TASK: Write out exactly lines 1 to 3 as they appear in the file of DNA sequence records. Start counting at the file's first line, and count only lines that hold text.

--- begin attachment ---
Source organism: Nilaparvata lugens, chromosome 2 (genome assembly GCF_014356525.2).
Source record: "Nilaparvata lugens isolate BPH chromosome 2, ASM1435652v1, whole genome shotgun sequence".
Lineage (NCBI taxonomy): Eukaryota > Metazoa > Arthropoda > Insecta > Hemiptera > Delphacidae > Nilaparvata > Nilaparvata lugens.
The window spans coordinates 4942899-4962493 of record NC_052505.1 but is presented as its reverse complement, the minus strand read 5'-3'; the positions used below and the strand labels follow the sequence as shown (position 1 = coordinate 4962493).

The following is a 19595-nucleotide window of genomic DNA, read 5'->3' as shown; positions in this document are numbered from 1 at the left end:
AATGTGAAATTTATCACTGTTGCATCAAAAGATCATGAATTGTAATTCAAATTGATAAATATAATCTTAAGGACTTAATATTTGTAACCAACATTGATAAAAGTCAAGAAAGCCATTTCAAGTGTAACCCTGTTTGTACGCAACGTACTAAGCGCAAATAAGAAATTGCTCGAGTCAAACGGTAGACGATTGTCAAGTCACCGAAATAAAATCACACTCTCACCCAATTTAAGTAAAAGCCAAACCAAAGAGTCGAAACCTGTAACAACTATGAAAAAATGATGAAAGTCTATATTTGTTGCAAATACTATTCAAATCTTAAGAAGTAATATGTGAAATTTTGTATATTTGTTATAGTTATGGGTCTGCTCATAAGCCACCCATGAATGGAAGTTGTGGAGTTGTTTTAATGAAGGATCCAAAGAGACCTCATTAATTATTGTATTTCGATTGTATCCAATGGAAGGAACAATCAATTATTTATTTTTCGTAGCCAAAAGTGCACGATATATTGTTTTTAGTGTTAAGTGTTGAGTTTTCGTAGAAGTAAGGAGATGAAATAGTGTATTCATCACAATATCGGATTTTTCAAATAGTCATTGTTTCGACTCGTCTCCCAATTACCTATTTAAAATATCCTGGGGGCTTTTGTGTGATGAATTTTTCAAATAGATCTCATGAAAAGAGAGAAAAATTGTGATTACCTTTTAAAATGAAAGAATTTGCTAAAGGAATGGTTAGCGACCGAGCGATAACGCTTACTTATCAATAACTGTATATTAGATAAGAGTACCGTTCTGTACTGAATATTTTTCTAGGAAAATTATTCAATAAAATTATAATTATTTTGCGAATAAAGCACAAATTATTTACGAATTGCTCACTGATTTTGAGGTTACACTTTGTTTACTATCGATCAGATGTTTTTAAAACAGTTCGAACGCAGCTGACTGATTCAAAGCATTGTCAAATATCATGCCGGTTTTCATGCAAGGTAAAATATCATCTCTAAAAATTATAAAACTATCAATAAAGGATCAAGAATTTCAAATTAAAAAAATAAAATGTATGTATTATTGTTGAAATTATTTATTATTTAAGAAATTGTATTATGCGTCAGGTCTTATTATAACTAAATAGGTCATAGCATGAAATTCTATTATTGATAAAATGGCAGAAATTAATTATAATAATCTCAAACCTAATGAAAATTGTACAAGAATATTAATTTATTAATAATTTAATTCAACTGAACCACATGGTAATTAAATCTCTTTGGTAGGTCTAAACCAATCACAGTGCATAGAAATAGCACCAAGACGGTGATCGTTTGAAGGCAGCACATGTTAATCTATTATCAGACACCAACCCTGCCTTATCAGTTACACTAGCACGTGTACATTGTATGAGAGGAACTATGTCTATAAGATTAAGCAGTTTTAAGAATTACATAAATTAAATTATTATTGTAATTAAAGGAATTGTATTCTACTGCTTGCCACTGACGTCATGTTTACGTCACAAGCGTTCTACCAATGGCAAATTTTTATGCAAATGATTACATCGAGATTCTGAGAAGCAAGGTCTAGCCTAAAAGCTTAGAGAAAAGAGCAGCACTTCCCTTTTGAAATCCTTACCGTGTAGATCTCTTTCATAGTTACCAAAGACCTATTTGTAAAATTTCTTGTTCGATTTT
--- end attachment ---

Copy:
Source organism: Nilaparvata lugens, chromosome 2 (genome assembly GCF_014356525.2).
Source record: "Nilaparvata lugens isolate BPH chromosome 2, ASM1435652v1, whole genome shotgun sequence".
Lineage (NCBI taxonomy): Eukaryota > Metazoa > Arthropoda > Insecta > Hemiptera > Delphacidae > Nilaparvata > Nilaparvata lugens.